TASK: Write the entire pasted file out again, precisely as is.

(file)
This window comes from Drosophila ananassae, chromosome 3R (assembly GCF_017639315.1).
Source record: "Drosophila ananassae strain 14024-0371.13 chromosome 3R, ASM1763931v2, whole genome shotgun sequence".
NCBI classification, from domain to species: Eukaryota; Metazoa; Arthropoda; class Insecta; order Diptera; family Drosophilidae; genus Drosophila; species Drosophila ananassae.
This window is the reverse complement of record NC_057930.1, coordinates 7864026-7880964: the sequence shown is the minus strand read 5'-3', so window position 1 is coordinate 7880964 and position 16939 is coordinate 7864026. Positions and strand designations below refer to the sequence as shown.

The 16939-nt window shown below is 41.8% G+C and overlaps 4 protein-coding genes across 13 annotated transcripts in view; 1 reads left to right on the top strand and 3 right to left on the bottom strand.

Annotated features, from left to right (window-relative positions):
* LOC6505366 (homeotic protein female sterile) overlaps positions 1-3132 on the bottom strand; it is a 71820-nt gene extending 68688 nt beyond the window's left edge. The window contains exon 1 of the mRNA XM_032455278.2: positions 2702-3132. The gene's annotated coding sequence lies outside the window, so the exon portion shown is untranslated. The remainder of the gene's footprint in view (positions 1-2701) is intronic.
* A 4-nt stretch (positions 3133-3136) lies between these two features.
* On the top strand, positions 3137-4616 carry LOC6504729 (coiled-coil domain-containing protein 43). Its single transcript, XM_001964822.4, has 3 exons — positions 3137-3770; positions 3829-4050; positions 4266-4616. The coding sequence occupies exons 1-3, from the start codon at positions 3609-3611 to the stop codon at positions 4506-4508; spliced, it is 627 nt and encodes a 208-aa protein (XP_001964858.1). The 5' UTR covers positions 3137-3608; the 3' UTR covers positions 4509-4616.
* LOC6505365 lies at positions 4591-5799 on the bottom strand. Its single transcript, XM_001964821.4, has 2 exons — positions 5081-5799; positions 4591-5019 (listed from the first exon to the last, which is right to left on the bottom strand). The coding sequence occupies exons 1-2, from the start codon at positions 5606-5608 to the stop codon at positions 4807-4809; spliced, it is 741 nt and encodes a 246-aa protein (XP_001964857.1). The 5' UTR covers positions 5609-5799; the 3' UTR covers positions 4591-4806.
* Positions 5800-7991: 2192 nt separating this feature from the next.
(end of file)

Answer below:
This window comes from Drosophila ananassae, chromosome 3R (assembly GCF_017639315.1).
Source record: "Drosophila ananassae strain 14024-0371.13 chromosome 3R, ASM1763931v2, whole genome shotgun sequence".
NCBI classification, from domain to species: Eukaryota; Metazoa; Arthropoda; class Insecta; order Diptera; family Drosophilidae; genus Drosophila; species Drosophila ananassae.
This window is the reverse complement of record NC_057930.1, coordinates 7864026-7880964: the sequence shown is the minus strand read 5'-3', so window position 1 is coordinate 7880964 and position 16939 is coordinate 7864026. Positions and strand designations below refer to the sequence as shown.

The 16939-nt window shown below is 41.8% G+C and overlaps 4 protein-coding genes across 13 annotated transcripts in view; 1 reads left to right on the top strand and 3 right to left on the bottom strand.

Annotated features, from left to right (window-relative positions):
* LOC6505366 (homeotic protein female sterile) overlaps positions 1-3132 on the bottom strand; it is a 71820-nt gene extending 68688 nt beyond the window's left edge. The window contains exon 1 of the mRNA XM_032455278.2: positions 2702-3132. The gene's annotated coding sequence lies outside the window, so the exon portion shown is untranslated. The remainder of the gene's footprint in view (positions 1-2701) is intronic.
* A 4-nt stretch (positions 3133-3136) lies between these two features.
* On the top strand, positions 3137-4616 carry LOC6504729 (coiled-coil domain-containing protein 43). Its single transcript, XM_001964822.4, has 3 exons — positions 3137-3770; positions 3829-4050; positions 4266-4616. The coding sequence occupies exons 1-3, from the start codon at positions 3609-3611 to the stop codon at positions 4506-4508; spliced, it is 627 nt and encodes a 208-aa protein (XP_001964858.1). The 5' UTR covers positions 3137-3608; the 3' UTR covers positions 4509-4616.
* LOC6505365 lies at positions 4591-5799 on the bottom strand. Its single transcript, XM_001964821.4, has 2 exons — positions 5081-5799; positions 4591-5019 (listed from the first exon to the last, which is right to left on the bottom strand). The coding sequence occupies exons 1-2, from the start codon at positions 5606-5608 to the stop codon at positions 4807-4809; spliced, it is 741 nt and encodes a 246-aa protein (XP_001964857.1). The 5' UTR covers positions 5609-5799; the 3' UTR covers positions 4591-4806.
* Positions 5800-7991: 2192 nt separating this feature from the next.